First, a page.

Forget those Japanese names, Big John,  Blue blue Japan, Momotaro; Blackhorse, made in London are the jeans to have. Today we moved on to the back Jean area and the chance to stamp our mark with the seaming and placing of the back pockets. Rivets, concealed rivets? single or double seam? Seam within the confines of the pocket area or spilling out of it? and the motif on the pocket itself? extra minimal with nothing at all or over-the-top with a fish?
This was also the time to make precise alterations to the bum and hip area to insure a tailored fit. At last my jeans were coming together and it was time to seam up the legs and crutch.
The rear, somehow being longer than the front, needed stretching and an immense amount of pinning to ensure even leg length. Folding in and stitching was tricky and when it came to the final outer seam I have to admit I smarmed up to a technician to do it for me. The technicians stepped in to help everyone with three key parts of the process.
The waist band is done with a tubular sleeve, in to which the denim strip is sucked through, coming out perfect at the other end. Meanwhile the rivet machine, capable of removing an untrained hand in a split second, was left to another technician to deftly apply the shiny copper elements. The belt tags after being placed and pinned by us were also sewn on with specialist equipment. Finally, we stitched the leg end seams and the thick leather emblem was applied to the waist band. 


 How would they fit? with mixed emotions I made my way to the loo and pulled them on. A big smile came back at me as I looked in the mirror, they somehow made me look thinner and felt like no jeans ever felt before. They were meant for me. Like old friends. Beautiful.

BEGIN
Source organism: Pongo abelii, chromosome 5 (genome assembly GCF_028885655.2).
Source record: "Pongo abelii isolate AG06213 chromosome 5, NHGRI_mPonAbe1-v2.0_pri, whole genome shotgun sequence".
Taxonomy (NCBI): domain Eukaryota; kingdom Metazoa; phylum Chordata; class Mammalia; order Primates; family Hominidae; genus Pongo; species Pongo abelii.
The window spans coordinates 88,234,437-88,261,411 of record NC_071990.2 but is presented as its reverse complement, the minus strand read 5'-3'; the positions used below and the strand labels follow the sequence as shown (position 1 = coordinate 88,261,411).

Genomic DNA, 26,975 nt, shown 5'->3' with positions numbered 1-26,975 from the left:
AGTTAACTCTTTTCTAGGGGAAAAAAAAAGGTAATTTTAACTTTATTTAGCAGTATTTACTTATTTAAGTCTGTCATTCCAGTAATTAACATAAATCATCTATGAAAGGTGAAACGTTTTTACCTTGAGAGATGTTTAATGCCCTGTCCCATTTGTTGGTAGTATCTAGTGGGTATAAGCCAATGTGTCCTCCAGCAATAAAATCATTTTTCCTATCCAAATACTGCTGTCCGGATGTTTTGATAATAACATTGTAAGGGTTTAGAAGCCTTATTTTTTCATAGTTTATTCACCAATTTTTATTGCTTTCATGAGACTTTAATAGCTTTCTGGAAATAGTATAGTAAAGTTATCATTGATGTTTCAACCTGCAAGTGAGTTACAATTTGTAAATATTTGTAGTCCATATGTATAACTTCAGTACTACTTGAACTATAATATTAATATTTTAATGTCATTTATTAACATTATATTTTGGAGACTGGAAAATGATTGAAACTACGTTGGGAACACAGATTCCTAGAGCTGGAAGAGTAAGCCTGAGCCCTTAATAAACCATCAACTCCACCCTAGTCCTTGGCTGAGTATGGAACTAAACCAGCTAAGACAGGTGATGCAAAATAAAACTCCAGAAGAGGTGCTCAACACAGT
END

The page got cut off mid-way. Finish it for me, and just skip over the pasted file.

As I walked back to the group everyone was wearing their new jeans and wide smiles. All were happy, no one less so than the man, Han. My thanks to him and all his men.
A great weekend and a great result.

Our 3lm of  Selvaged Denim

Our tools

Cutting the pattern

The fly

hard at it

Front & back


Women Facing War: The Hub Gallery Kuwait

The brief called for artworks that portrayed hope and womens’ strength of courage during war, not images of violence.

I chose to do a narrative about nurture, unity, liberation & peace in a comic book format.

The style is deliberately simplistic. The colours are bright and punchy; the images articulated in black line but with the added depth and transparency of watercolour rather than flat Gauche or Acrylic.

At first the message seems quite trite, using the hackneyed symbol of a white dove, but each image has undercurrents that roll on, raising questions and morphing into other interpretations.

Unfortunately, due to censorship, the first image was omitted from the exhibition and the other three were split up and hung in an uneven vertical manner.

Using Format